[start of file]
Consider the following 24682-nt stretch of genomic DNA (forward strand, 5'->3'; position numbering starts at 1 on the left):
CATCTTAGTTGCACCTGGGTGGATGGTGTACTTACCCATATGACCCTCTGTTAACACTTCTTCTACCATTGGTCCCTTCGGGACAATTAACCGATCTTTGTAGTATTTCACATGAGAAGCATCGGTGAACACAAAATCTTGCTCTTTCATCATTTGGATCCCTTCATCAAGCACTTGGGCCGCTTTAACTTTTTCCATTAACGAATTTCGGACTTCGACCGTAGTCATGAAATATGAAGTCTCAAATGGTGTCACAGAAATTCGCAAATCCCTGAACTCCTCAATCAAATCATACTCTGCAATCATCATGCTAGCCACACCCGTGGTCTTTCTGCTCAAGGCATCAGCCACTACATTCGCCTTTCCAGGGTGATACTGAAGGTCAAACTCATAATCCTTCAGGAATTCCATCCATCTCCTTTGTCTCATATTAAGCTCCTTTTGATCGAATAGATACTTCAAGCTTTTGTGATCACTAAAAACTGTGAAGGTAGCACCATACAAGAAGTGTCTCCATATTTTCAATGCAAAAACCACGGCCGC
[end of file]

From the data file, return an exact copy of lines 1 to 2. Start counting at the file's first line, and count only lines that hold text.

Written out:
Consider the following 24682-nt stretch of genomic DNA (forward strand, 5'->3'; position numbering starts at 1 on the left):
CATCTTAGTTGCACCTGGGTGGATGGTGTACTTACCCATATGACCCTCTGTTAACACTTCTTCTACCATTGGTCCCTTCGGGACAATTAACCGATCTTTGTAGTATTTCACATGAGAAGCATCGGTGAACACAAAATCTTGCTCTTTCATCATTTGGATCCCTTCATCAAGCACTTGGGCCGCTTTAACTTTTTCCATTAACGAATTTCGGACTTCGACCGTAGTCATGAAATATGAAGTCTCAAATGGTGTCACAGAAATTCGCAAATCCCTGAACTCCTCAATCAAATCATACTCTGCAATCATCATGCTAGCCACACCCGTGGTCTTTCTGCTCAAGGCATCAGCCACTACATTCGCCTTTCCAGGGTGATACTGAAGGTCAAACTCATAATCCTTCAGGAATTCCATCCATCTCCTTTGTCTCATATTAAGCTCCTTTTGATCGAATAGATACTTCAAGCTTTTGTGATCACTAAAAACTGTGAAGGTAGCACCATACAAGAAGTGTCTCCATATTTTCAATGCAAAAACCACGGCCGC